In a committee hearing, Rep. Steve Cohen questions why federal regulators have not initiated a rulemaking to require lap-shoulder belts on school buses in light of recent crashes.
WASHINGTON, D.C. — On Oct. 15, President Obama signed a bipartisan bill that prevents the Federal Motor Carrier Safety Administration (FMCSA) from issuing guidance on sleep apnea testing for commercial drivers without going through a formal rulemaking process.
H.R. 3095 requires the FMCSA to go through a formal notice and comment rulemaking proceeding when issuing guidance on the screening, testing and treatment of these drivers for obstructive sleep apnea and other sleep disorders.
A coalition of organizations, including the National School Transportation Administration (NSTA), had been advocating for the legislation.
"Safety is always our top priority, and this legislation ensures a thorough review of the issue in a careful way, including a cost-benefit analysis, to ensure that any new mandate will actually improve safety,” said Tim Flood, NSTA president, as SBF previously reported.
Upon news of Obama’s signing of the bill, the association said in in a statement that it worked diligently with its membership and industry partners to organize bipartisan support in Congress.
“Our success in reaching passage on this bill is due to our membership,” NSTA added. “Without your relationships and outreach to Congress, which allows offices to hear firsthand how this could impact your operations, NSTA would not have been able to swiftly achieve this legislative victory in the shadow of such unrest on Capitol Hill.”
The National Association of State Directors of Pupil Transportation Services also supported the bill.
"This legislation will not prevent FMCSA from addressing OSA [obstructive sleep apnea] and other sleep disorders, but it will simply require that any action taken be done via a long-standing process that includes stakeholder input and a cost-benefit analysis," NASDPTS President Max Christensen said. "All of us have the goal to reduce sleep disorder induced accidents and improve safety."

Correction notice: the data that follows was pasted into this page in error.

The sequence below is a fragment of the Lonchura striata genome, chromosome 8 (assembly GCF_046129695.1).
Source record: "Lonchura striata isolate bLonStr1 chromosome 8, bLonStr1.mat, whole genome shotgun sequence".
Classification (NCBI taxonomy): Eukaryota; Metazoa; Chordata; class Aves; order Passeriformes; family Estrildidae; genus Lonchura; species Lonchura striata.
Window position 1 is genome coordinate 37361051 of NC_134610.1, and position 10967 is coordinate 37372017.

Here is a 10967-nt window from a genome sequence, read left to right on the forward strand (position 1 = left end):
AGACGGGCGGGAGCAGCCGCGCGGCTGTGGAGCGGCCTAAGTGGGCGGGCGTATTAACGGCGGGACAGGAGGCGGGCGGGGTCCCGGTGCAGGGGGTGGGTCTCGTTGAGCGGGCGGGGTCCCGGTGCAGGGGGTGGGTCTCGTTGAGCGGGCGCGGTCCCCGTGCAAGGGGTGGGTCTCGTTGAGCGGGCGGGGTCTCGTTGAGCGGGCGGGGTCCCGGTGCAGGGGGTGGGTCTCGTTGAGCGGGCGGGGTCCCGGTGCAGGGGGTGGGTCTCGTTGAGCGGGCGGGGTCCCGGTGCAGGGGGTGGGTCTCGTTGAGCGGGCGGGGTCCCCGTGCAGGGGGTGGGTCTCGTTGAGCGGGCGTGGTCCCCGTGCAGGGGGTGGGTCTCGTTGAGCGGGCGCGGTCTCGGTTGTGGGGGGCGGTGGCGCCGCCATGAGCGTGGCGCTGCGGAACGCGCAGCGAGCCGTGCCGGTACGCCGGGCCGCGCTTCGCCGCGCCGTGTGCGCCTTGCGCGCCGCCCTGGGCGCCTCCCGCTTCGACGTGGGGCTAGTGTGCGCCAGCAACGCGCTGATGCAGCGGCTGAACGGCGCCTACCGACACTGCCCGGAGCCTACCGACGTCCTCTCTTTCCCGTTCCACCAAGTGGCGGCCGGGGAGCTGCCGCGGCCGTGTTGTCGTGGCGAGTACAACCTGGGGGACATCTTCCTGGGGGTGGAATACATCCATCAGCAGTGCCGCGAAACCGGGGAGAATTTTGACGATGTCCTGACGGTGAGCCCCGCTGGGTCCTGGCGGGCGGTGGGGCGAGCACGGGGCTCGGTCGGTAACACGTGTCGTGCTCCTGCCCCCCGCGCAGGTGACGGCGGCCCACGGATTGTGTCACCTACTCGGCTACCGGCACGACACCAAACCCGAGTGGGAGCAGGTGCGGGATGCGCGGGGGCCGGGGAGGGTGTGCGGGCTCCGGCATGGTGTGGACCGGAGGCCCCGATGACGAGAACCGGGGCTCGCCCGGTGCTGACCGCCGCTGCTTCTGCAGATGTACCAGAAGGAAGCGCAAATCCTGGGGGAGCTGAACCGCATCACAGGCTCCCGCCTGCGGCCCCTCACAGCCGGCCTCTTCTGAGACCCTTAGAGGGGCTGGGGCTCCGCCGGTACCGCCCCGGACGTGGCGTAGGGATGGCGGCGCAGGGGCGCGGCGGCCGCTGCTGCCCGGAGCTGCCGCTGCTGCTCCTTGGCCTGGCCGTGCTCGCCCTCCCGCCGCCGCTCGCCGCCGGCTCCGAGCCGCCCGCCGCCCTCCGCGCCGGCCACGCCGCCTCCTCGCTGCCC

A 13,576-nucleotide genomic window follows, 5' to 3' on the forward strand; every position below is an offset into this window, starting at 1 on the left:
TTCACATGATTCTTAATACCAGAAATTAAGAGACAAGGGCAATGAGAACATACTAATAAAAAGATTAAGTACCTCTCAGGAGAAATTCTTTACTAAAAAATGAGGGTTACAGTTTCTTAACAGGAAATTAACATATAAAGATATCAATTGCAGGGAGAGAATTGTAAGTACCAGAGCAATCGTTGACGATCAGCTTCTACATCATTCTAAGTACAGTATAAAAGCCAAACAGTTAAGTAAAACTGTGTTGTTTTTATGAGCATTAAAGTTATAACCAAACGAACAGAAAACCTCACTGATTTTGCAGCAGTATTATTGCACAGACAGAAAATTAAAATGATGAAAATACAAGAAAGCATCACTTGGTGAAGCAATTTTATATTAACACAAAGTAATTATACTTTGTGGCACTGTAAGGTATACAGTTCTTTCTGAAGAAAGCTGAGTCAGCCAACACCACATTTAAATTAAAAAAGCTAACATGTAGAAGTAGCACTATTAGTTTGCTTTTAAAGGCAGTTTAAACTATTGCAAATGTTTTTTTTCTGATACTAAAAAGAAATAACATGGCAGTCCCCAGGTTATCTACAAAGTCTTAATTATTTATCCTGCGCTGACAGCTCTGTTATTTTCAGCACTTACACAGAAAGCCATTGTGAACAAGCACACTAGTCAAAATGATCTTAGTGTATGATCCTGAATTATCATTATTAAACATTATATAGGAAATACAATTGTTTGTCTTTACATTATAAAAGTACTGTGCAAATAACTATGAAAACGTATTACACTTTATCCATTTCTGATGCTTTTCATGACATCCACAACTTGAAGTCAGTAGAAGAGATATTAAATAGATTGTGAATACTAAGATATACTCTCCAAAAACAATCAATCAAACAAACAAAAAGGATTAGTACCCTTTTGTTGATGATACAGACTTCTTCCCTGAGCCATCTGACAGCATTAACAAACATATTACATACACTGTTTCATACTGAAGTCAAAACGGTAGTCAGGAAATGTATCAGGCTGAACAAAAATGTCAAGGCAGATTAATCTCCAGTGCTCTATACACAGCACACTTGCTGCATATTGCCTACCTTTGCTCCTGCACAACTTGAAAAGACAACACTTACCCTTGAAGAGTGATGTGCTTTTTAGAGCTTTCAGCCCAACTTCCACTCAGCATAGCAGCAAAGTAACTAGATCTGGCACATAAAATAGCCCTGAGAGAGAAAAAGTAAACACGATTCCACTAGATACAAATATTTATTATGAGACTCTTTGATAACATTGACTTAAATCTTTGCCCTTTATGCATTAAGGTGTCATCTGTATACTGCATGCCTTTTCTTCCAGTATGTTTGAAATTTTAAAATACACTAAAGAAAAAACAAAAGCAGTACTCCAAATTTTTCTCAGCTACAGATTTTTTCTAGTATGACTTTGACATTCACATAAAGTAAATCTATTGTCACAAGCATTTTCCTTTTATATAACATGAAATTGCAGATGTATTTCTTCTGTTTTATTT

Winners of the association’s 2017 honors include Barry Stock of Landmark Student Transportation, Kyle Martin of TransPar, and Manuel Vasquez of First Student.
The president of Suffolk Transportation Service in New York wins School Bus Fleet’s annual honor for exemplary private operators.
An Idaho program's drivers would be tested on requirements such as being able to lift 50 pounds. The proposed testing follows a crash that injured dozens of junior high students.
David Mansfield of Minnesota, Billy Wiseman of West Virginia, and Hannah Beard of Missouri place first in the competition’s three school bus categories.
State inspectors are now using tablets to inspect buses and report results electronically, making the process more efficient.
The National School Transportation Association will host the 47th Annual School Bus Driver International Safety Competition on July 15 and 16 near Indianapolis, Indiana.
The video technology supplier increases the storage capabilities of its high-definition bus video recording system to 4 terabytes for over two years’ worth of recording time.
The Wisconsin driver is taken to the hospital with minor injuries after he veers off of a sharp curve in foggy conditions and his bus rolls over and comes to rest on its side in a corn field. No students were aboard.
Police say that the fire caused more than $30,000 in damage to the school bus.
Students can submit entries to the company’s annual United Against Bullying Coloring Contest to win prizes to help their schools spread kindness. A poster contest is included for older students this year.
The TomTom Bridge with GPSi software is designed to help streamline routing, scheduling vehicle maintenance, and other tasks.
The 11-year-old girl is left on the bus during a heat wave after a bus driver reportedly fails to complete a child check. She is found uninjured in the back of the bus up to two hours later.
A custodian arrives at the Novato (Calif.) USD bus yard late at night and spots two people syphoning gasoline from storage tanks. He snaps photos as the pair flees in a box van.
Our discussion this month covers stop-arm running, drug and alcohol testing, employee recruitment, and other topics with the Quality Bus Service owner and NYSBCA president.